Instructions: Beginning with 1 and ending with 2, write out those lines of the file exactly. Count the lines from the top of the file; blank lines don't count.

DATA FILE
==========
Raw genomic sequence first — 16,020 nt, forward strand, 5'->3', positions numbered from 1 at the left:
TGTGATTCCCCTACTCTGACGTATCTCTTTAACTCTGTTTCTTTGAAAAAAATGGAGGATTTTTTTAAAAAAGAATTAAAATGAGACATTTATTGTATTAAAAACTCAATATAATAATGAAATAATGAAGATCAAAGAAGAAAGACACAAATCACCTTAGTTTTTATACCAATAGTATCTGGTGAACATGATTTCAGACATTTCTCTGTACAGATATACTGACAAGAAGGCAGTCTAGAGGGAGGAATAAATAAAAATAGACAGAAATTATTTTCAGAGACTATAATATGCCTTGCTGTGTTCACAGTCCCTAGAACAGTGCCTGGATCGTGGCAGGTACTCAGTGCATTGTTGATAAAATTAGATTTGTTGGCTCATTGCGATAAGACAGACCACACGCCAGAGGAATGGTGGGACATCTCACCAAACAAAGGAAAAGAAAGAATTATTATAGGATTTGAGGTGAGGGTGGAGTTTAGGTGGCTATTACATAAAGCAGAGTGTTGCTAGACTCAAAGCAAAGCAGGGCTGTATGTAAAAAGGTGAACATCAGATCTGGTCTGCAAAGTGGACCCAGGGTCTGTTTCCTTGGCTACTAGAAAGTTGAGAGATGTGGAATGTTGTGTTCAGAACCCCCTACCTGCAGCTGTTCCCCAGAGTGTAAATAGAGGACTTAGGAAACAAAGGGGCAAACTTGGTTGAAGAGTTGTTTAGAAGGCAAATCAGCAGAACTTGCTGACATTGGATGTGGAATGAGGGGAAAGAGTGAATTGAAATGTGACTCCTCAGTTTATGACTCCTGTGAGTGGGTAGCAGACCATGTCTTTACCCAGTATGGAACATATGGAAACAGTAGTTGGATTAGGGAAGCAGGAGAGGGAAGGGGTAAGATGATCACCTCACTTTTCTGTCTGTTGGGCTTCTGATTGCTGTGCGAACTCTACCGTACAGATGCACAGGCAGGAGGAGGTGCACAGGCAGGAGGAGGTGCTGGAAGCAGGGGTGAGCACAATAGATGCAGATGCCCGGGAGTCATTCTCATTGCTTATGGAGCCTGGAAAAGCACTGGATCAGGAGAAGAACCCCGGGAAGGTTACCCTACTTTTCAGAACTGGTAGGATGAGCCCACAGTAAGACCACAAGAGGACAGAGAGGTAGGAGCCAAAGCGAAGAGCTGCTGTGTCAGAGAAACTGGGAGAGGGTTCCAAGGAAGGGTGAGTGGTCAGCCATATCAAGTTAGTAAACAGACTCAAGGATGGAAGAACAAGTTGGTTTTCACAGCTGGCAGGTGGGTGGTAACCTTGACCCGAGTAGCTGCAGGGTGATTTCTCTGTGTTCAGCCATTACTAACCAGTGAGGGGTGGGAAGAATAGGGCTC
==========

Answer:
Raw genomic sequence first — 16,020 nt, forward strand, 5'->3', positions numbered from 1 at the left:
TGTGATTCCCCTACTCTGACGTATCTCTTTAACTCTGTTTCTTTGAAAAAAATGGAGGATTTTTTTAAAAAAGAATTAAAATGAGACATTTATTGTATTAAAAACTCAATATAATAATGAAATAATGAAGATCAAAGAAGAAAGACACAAATCACCTTAGTTTTTATACCAATAGTATCTGGTGAACATGATTTCAGACATTTCTCTGTACAGATATACTGACAAGAAGGCAGTCTAGAGGGAGGAATAAATAAAAATAGACAGAAATTATTTTCAGAGACTATAATATGCCTTGCTGTGTTCACAGTCCCTAGAACAGTGCCTGGATCGTGGCAGGTACTCAGTGCATTGTTGATAAAATTAGATTTGTTGGCTCATTGCGATAAGACAGACCACACGCCAGAGGAATGGTGGGACATCTCACCAAACAAAGGAAAAGAAAGAATTATTATAGGATTTGAGGTGAGGGTGGAGTTTAGGTGGCTATTACATAAAGCAGAGTGTTGCTAGACTCAAAGCAAAGCAGGGCTGTATGTAAAAAGGTGAACATCAGATCTGGTCTGCAAAGTGGACCCAGGGTCTGTTTCCTTGGCTACTAGAAAGTTGAGAGATGTGGAATGTTGTGTTCAGAACCCCCTACCTGCAGCTGTTCCCCAGAGTGTAAATAGAGGACTTAGGAAACAAAGGGGCAAACTTGGTTGAAGAGTTGTTTAGAAGGCAAATCAGCAGAACTTGCTGACATTGGATGTGGAATGAGGGGAAAGAGTGAATTGAAATGTGACTCCTCAGTTTATGACTCCTGTGAGTGGGTAGCAGACCATGTCTTTACCCAGTATGGAACATATGGAAACAGTAGTTGGATTAGGGAAGCAGGAGAGGGAAGGGGTAAGATGATCACCTCACTTTTCTGTCTGTTGGGCTTCTGATTGCTGTGCGAACTCTACCGTACAGATGCACAGGCAGGAGGAGGTGCACAGGCAGGAGGAGGTGCTGGAAGCAGGGGTGAGCACAATAGATGCAGATGCCCGGGAGTCATTCTCATTGCTTATGGAGCCTGGAAAAGCACTGGATCAGGAGAAGAACCCCGGGAAGGTTACCCTACTTTTCAGAACTGGTAGGATGAGCCCACAGTAAGACCACAAGAGGACAGAGAGGTAGGAGCCAAAGCGAAGAGCTGCTGTGTCAGAGAAACTGGGAGAGGGTTCCAAGGAAGGGTGAGTGGTCAGCCATATCAAGTTAGTAAACAGACTCAAGGATGGAAGAACAAGTTGGTTTTCACAGCTGGCAGGTGGGTGGTAACCTTGACCCGAGTAGCTGCAGGGTGATTTCTCTGTGTTCAGCCATTACTAACCAGTGAGGGGTGGGAAGAATAGGGCTC